The Federal Reserve on Tuesday said the largest U.S. banks and financial companies should hold extra cash on their balance sheets to cushion themselves against financial crises.
The proposal by the chief U.S. banking regulator will affect banks with over $50 billion in assets. There are even stricter rules for companies with over $500 billion in assets such as JPMorgan Chase & Co., Goldman Sachs Group Inc. and Citigroup Inc.
Fed officials didn't give a timeline for when the rules will be implemented but said the final rules will be released only after the regulators will have a chance to incorporate comments from the public. The Fed is accepting comments for 90 days.
The rules are part of new regulation proposed under the Dodd-Frank Act, which was passed last year. Named for former Sen. Christopher Dodd and outgoing Rep. Barney Frank, the new law was written to overhaul the financial system and curb practices that were thought to be responsible for the financial crisis.
Tighter capital rules were also spelled out by international regulators in Basel, Switzerland and were specifically targeted at large interconnected global financial institutions that do great volumes of business with each other. The failure of one such bank or financial company could break the chain of links, destabilizing the global financial system.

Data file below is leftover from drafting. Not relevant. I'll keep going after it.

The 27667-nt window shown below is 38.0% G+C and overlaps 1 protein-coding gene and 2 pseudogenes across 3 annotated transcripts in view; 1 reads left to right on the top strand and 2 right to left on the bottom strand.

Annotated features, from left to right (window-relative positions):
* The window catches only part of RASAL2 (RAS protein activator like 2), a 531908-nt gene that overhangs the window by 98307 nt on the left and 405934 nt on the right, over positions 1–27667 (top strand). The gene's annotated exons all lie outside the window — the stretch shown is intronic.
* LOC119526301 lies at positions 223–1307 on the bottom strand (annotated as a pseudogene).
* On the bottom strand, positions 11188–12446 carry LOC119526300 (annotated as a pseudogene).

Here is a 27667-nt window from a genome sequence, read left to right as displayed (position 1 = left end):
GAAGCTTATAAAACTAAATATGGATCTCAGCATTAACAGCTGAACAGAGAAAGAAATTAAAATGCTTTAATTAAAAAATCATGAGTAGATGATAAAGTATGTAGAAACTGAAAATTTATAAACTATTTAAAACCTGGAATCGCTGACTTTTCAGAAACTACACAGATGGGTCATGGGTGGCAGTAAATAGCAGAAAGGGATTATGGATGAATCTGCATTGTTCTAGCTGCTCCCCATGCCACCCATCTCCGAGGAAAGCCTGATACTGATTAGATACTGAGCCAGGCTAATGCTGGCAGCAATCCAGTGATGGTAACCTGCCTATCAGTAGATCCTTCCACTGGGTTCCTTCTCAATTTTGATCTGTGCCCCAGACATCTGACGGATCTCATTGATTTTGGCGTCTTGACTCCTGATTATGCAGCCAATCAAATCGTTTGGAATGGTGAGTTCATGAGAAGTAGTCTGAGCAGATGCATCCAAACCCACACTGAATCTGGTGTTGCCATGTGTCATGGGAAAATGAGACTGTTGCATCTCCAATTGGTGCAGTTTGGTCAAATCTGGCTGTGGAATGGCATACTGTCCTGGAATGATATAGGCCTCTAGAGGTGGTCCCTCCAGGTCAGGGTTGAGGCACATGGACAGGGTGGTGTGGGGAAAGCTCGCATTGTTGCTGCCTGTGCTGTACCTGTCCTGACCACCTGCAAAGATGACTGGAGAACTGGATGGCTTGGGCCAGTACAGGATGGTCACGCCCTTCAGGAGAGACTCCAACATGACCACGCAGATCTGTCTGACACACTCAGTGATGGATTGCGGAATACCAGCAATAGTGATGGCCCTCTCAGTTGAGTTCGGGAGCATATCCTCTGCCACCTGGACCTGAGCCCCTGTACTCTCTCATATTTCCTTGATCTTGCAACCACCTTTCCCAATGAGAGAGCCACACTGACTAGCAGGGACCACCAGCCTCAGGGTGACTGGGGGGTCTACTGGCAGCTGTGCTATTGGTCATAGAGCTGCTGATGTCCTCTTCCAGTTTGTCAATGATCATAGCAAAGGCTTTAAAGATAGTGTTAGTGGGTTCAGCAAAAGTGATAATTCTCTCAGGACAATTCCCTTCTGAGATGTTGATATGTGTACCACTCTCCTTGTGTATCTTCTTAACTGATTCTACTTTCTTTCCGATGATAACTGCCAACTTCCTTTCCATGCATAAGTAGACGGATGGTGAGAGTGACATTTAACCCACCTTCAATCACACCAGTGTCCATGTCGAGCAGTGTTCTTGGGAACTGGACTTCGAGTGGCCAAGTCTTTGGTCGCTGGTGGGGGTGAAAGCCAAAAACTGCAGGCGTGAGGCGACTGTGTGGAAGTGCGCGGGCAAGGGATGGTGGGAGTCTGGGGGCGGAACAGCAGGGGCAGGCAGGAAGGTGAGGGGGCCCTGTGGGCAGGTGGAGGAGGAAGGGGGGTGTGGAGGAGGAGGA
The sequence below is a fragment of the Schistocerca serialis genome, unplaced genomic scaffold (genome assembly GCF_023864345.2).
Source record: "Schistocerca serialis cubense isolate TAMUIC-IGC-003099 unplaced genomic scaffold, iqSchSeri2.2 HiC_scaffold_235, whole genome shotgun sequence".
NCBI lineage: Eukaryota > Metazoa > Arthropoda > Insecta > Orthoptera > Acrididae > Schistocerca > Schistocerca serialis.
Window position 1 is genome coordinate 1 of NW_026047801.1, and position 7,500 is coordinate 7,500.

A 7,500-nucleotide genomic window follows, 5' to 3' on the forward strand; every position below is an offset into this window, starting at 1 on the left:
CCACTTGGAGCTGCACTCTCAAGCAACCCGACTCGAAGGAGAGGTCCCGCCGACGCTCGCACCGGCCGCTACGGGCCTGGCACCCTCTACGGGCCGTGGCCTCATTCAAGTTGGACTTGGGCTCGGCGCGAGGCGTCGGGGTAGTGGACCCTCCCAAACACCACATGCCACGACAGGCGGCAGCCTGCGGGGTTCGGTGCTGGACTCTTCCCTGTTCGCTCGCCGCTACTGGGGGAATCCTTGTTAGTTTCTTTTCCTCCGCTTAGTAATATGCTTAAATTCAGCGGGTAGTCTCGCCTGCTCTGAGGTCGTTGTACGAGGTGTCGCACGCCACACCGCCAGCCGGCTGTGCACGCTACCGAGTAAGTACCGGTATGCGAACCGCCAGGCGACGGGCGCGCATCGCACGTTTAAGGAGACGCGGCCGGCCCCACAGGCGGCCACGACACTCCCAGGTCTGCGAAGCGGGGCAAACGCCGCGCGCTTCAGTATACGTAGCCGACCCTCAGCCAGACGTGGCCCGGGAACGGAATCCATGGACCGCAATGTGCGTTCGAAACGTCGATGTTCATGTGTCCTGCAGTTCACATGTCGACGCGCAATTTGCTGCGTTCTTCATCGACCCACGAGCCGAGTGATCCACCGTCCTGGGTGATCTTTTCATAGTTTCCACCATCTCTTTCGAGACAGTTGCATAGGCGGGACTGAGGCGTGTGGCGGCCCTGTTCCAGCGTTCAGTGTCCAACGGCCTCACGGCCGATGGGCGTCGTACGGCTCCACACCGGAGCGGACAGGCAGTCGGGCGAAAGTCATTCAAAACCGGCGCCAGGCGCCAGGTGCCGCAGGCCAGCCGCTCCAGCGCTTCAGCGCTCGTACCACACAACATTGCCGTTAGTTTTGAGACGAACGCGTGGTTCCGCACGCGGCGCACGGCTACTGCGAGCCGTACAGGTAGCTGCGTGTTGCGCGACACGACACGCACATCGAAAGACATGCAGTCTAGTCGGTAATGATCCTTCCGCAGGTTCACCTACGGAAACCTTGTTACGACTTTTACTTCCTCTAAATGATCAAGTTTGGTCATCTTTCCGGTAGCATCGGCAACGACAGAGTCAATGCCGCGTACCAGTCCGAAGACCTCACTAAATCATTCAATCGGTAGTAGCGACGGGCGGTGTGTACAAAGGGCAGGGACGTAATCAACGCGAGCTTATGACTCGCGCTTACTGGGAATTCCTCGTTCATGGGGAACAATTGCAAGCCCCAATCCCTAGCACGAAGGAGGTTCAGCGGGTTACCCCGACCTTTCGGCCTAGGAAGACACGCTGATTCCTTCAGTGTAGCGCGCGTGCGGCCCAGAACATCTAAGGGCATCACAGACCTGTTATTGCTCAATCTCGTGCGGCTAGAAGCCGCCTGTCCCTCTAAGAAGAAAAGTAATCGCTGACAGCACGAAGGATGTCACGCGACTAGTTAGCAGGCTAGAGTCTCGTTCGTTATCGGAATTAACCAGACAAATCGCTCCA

Most U.S. banks opposed the rules. They argued holding too much extra cash would hamper their ability to make loans. One of the lead advocates against the rules was Jamie Dimon, CEO of JPMorgan Chase. In June, Dimon pressed Federal Reserve Chairman Ben Bernanke in a public forum asking if regulators had gone too far and might be slowing down the economic recovery. In September, Dimon called the Basel rules "anti-American."
However, the Fed said that the benefits to society from a stronger banking system outweighs the short term effects on credit availability or credit costs from these new rules.